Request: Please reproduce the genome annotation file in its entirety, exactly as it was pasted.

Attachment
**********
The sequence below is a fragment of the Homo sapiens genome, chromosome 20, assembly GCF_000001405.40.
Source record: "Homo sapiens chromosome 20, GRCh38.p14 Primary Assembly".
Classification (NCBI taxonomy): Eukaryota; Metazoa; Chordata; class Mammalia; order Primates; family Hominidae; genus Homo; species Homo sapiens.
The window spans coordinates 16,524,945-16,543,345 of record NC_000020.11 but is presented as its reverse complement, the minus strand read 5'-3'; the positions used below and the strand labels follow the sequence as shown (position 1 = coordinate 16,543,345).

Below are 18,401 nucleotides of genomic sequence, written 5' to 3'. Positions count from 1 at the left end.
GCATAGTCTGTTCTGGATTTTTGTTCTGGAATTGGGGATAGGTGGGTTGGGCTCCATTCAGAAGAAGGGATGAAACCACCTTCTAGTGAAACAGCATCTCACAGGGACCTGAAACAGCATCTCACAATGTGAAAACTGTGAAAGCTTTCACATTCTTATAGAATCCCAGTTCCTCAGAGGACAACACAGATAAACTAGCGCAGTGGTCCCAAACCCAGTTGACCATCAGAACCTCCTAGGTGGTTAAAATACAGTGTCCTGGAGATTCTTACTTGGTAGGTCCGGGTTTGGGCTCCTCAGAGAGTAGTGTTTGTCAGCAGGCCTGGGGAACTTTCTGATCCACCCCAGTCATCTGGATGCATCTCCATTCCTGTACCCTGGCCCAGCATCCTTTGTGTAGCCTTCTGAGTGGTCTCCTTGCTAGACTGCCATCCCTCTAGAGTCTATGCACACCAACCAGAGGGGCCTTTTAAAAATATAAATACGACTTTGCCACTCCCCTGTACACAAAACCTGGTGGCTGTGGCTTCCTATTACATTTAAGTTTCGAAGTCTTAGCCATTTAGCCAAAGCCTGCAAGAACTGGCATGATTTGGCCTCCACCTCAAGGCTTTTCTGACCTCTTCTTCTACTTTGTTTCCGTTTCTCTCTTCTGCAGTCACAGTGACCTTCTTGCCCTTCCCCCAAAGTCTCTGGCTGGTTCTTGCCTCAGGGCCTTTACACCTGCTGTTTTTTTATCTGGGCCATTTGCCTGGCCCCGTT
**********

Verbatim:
The sequence below is a fragment of the Homo sapiens genome, chromosome 20, assembly GCF_000001405.40.
Source record: "Homo sapiens chromosome 20, GRCh38.p14 Primary Assembly".
Classification (NCBI taxonomy): Eukaryota; Metazoa; Chordata; class Mammalia; order Primates; family Hominidae; genus Homo; species Homo sapiens.
The window spans coordinates 16,524,945-16,543,345 of record NC_000020.11 but is presented as its reverse complement, the minus strand read 5'-3'; the positions used below and the strand labels follow the sequence as shown (position 1 = coordinate 16,543,345).

Below are 18,401 nucleotides of genomic sequence, written 5' to 3'. Positions count from 1 at the left end.
GCATAGTCTGTTCTGGATTTTTGTTCTGGAATTGGGGATAGGTGGGTTGGGCTCCATTCAGAAGAAGGGATGAAACCACCTTCTAGTGAAACAGCATCTCACAGGGACCTGAAACAGCATCTCACAATGTGAAAACTGTGAAAGCTTTCACATTCTTATAGAATCCCAGTTCCTCAGAGGACAACACAGATAAACTAGCGCAGTGGTCCCAAACCCAGTTGACCATCAGAACCTCCTAGGTGGTTAAAATACAGTGTCCTGGAGATTCTTACTTGGTAGGTCCGGGTTTGGGCTCCTCAGAGAGTAGTGTTTGTCAGCAGGCCTGGGGAACTTTCTGATCCACCCCAGTCATCTGGATGCATCTCCATTCCTGTACCCTGGCCCAGCATCCTTTGTGTAGCCTTCTGAGTGGTCTCCTTGCTAGACTGCCATCCCTCTAGAGTCTATGCACACCAACCAGAGGGGCCTTTTAAAAATATAAATACGACTTTGCCACTCCCCTGTACACAAAACCTGGTGGCTGTGGCTTCCTATTACATTTAAGTTTCGAAGTCTTAGCCATTTAGCCAAAGCCTGCAAGAACTGGCATGATTTGGCCTCCACCTCAAGGCTTTTCTGACCTCTTCTTCTACTTTGTTTCCGTTTCTCTCTTCTGCAGTCACAGTGACCTTCTTGCCCTTCCCCCAAAGTCTCTGGCTGGTTCTTGCCTCAGGGCCTTTACACCTGCTGTTTTTTTATCTGGGCCATTTGCCTGGCCCCGTT